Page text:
An Interview with Nellie

The second new face that Parker welcomed to our faculty this year is our 4-5 teacher, Nellie Barker. Nellie lives in Averill Park with her husband, John, and her 9-year-old son, Will. Prior to teaching at Parker, Nellie taught students ranging from 4th – 8th grades in both public and private schools in New York and Vermont. In her spare time, she loves gardening, hiking, exercising, being in nature, coaching, cooking, art, and watching her son play sports. Please read on to learn more about Nellie, in her own words…
How did you get in to teaching?
“Teaching embodies all the things I love so much about life: helping others and being a part of children’s lives in a meaningful way. I always felt I needed to teach. “Be the difference you wish to see in the world” has always been my philosophy. I genuinely love impacting others and the world in a positive way. It makes me feel so good to see other people light up. Teaching is a passion of mine because it involves presenting material in creative ways, thinking outside the box to tap into all different styles of learning, and being a good role model. Children are magical holders of our future, and to have the privilege to be part of carving their future is something I feel so honored to be trusted with.”
What drew you to Parker School?“I had an absolute vision of my dream school in mind for years. I was actually in the midst of creating my own school, but I ran into road blocks including financing, location, etc. Midway through last year, I decided that I need to find my dream work environment, and that maybe it already existed. When I interviewed at Parker, it checked each box for everything I was looking for in a school: absolutely for real hands-on learning, professional and creative colleagues that want to work as a team, supportive administration, a school setting where using the outdoors is encouraged, and a place that wouldn’t laugh at me for having a tree with fairy lights in my classroom! But the real kicker for me was the room with the snowshoes. I literally teared up when I saw that little gear room in the Discovery Center. I knew that this was my home.”
Describe your educational philosophy? “I really believe every child wants to learn and is a natural learner. As an educator, I pride myself in getting to know my students personally and figuring out what each of them needs to be successful. I absolutely love creating lessons that are engaging and bring out the best in each child. My number one goal is to spark joy and love of learning in every student. Every child has it…it’s up to us to find each child’s unique key.”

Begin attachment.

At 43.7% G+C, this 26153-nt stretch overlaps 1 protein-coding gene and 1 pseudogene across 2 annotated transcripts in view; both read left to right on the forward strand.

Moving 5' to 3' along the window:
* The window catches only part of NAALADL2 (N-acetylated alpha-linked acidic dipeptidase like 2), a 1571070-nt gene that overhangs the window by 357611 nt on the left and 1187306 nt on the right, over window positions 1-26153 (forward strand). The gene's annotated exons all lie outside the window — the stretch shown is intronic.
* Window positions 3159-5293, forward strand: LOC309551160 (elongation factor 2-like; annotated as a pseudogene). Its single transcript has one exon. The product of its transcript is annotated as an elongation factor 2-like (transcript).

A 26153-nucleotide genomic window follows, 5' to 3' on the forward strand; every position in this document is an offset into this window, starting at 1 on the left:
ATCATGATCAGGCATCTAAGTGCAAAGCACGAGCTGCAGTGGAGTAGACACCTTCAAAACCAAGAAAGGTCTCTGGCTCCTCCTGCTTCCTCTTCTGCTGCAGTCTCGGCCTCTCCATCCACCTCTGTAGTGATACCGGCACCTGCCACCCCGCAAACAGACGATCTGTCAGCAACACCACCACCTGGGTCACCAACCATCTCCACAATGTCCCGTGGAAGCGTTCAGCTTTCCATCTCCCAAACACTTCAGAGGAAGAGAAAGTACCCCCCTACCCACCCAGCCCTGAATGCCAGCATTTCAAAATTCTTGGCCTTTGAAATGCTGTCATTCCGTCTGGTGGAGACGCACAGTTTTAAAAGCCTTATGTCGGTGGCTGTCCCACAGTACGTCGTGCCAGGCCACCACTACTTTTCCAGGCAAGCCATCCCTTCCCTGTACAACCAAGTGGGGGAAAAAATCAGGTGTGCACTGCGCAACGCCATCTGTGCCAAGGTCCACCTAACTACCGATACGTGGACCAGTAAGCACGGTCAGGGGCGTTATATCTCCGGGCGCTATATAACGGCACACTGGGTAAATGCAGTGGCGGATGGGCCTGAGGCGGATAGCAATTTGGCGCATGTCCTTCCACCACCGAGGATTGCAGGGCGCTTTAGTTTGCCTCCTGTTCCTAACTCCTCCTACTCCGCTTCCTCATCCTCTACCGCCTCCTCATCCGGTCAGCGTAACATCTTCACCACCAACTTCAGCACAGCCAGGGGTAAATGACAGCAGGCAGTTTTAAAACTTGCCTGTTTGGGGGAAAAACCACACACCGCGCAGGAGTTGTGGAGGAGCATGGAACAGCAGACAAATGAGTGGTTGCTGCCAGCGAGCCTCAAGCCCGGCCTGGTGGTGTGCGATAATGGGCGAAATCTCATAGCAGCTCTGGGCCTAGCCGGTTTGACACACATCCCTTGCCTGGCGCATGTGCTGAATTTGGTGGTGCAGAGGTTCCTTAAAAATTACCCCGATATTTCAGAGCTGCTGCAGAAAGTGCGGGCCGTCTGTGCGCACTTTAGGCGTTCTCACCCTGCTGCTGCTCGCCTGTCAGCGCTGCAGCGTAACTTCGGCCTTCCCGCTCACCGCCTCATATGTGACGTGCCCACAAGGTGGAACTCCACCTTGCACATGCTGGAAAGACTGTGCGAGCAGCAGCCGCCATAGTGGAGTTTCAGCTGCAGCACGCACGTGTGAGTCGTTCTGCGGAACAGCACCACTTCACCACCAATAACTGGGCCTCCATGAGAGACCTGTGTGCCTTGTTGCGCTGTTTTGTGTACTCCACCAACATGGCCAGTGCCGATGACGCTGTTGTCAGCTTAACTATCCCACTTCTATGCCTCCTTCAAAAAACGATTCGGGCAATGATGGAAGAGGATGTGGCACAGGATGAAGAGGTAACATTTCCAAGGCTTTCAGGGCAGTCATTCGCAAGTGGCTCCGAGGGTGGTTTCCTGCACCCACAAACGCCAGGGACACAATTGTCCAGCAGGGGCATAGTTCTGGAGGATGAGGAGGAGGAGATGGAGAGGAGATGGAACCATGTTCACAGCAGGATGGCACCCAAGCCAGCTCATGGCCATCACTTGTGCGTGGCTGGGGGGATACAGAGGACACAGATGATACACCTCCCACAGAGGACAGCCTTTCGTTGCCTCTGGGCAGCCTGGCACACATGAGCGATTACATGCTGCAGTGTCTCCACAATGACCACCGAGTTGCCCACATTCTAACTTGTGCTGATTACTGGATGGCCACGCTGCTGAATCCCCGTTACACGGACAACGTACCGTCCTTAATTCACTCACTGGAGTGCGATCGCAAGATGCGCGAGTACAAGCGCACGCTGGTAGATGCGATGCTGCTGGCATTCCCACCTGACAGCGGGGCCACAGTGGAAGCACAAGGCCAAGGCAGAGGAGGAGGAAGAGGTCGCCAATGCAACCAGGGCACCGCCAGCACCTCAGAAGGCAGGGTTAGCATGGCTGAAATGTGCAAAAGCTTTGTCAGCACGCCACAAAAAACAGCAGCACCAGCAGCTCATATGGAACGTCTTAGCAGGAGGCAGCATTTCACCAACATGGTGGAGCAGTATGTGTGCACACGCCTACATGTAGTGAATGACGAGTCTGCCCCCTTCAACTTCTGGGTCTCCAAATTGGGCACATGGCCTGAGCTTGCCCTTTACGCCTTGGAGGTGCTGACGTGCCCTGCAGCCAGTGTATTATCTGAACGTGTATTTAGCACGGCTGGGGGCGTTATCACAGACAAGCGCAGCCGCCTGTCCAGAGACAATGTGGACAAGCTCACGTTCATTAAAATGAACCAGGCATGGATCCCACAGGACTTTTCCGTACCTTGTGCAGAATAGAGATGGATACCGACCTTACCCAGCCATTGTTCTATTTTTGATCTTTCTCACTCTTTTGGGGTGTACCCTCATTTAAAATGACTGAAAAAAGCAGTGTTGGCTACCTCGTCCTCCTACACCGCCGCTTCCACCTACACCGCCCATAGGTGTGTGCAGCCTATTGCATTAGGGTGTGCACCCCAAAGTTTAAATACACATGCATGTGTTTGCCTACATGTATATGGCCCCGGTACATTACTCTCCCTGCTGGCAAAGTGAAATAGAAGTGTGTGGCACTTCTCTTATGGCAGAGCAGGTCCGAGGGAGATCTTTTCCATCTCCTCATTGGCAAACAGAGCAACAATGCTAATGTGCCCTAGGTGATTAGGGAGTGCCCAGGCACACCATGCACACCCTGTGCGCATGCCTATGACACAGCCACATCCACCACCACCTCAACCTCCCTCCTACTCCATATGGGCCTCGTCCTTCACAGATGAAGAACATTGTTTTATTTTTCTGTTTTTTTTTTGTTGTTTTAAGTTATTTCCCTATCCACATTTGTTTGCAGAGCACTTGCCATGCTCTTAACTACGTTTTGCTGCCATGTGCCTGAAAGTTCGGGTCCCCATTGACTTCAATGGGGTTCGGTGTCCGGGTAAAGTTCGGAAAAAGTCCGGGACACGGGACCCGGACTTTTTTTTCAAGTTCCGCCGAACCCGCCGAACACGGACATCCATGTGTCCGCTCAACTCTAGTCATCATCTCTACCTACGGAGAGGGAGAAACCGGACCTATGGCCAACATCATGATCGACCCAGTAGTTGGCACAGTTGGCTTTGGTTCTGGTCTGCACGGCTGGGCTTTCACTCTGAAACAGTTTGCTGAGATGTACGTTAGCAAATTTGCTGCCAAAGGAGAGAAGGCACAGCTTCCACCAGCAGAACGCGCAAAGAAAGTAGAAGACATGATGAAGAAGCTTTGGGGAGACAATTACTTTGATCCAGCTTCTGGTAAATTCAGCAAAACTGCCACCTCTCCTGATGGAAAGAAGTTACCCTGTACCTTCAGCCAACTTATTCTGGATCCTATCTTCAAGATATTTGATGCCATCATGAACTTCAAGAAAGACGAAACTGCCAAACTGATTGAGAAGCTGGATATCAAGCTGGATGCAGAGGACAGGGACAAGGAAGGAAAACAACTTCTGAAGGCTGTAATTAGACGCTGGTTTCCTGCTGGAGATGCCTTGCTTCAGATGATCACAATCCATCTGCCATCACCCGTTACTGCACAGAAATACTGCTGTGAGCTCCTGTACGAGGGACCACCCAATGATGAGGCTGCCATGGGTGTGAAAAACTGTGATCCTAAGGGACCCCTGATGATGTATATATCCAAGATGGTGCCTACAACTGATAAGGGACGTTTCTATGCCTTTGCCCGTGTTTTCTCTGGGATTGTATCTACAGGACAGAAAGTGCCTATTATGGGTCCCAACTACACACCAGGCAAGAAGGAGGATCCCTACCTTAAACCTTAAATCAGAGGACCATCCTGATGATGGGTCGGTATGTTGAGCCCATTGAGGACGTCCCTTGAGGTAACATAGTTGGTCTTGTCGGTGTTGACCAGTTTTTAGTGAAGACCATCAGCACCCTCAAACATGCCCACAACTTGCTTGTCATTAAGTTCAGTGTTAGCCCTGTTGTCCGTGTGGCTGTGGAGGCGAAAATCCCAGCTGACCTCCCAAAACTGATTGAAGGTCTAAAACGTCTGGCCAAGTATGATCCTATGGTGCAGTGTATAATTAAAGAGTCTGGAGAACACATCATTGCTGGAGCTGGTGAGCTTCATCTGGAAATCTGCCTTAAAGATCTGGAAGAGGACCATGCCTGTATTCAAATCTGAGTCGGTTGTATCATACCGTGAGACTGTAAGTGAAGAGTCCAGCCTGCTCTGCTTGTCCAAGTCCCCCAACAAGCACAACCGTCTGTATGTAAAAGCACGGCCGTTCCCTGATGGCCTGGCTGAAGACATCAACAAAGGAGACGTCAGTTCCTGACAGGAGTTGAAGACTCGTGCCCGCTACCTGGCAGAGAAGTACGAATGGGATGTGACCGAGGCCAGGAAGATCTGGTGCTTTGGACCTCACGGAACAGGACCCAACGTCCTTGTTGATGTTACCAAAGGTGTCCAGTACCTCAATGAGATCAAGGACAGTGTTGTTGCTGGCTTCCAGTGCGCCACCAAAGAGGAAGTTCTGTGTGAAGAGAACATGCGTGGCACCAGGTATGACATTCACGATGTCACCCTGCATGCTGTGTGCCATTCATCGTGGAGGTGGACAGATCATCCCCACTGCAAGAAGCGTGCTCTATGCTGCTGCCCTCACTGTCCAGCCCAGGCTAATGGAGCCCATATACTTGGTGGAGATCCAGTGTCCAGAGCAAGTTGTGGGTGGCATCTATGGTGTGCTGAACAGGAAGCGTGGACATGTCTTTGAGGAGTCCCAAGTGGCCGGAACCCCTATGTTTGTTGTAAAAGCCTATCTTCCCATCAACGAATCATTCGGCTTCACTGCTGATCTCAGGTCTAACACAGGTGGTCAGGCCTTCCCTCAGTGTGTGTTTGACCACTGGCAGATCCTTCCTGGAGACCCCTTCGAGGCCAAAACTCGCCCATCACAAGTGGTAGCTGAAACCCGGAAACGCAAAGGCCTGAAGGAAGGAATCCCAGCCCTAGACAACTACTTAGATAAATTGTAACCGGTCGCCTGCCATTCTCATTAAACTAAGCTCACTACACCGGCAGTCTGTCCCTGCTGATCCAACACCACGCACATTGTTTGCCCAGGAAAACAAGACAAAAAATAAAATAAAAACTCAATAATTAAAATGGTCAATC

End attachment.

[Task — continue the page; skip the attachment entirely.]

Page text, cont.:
What do you like about teaching at Parker? 
“Everything. I. Am. Serious!!! I was amazed by our opening days when staff shared ideas and goals for the year. The creativity and thought that is put into what happens in each classroom is profound, and it makes me want to do my very best here. I love how I can use the outdoors, and that there is no deadline for every lesson taught. I can use the gifts I have to offer, and I feel appreciated for being me. I love this! Everyone has been super supportive and loving. The way in which Jennifer Gresens checks in with me to support me is so refreshing. I feel so incredibly grateful to be here.”
What do you enjoy specifically about the age and developmental stage of the kids you work with?
“Fourth and fifth grade is such a special age. Children have such creative minds, and at this age they are able to explore so much, ask critical thinking questions, and develop their own opinions on topics. I love that I can be working with a student or small group and know that other students working independently are also trying their best. It is so much fun to be with this group of kids. They are sharing so many wonderful ideas and taking projects to levels I never dreamed of when starting them!”
What is happening in your classroom right now?
“We are beginning to really dive into our Native American unit, starting with the Iroquois Nation. Students are working in groups and researching what it was like to be a Native American, including daily life, clan structure, use of land, and so much more. They have many options to make their findings come alive for their classmates including a newscast, dressing up and acting like their character, and more. Each team is also creating a model of what their tribe’s village looked like. We will be going to the Iroquois Indian Museum, and we will also be working with a local wilderness school to build a wigwam. In math, we are studying volume, area, and perimeter, and reviewing times tables in many different ways. Reading journals are a significant part of our class and give students the opportunity to write in depth about what they read. I spend a great deal of time responding thoughtfully to their entries each week, and I very much enjoy interacting with them in writing too! On Fridays, we have set aside time to go outside and explore about animal architects. Last week we found and identified seven different types of spider webs.”
What are your hopes and dreams for the school year?
“My hope is that we continue to grow as a community of learners in a very deep way. I really want to have a significant and positive impact on each student I teach. I hope that they see how special they are, and that they are all contributing members to our school community and the greater world.”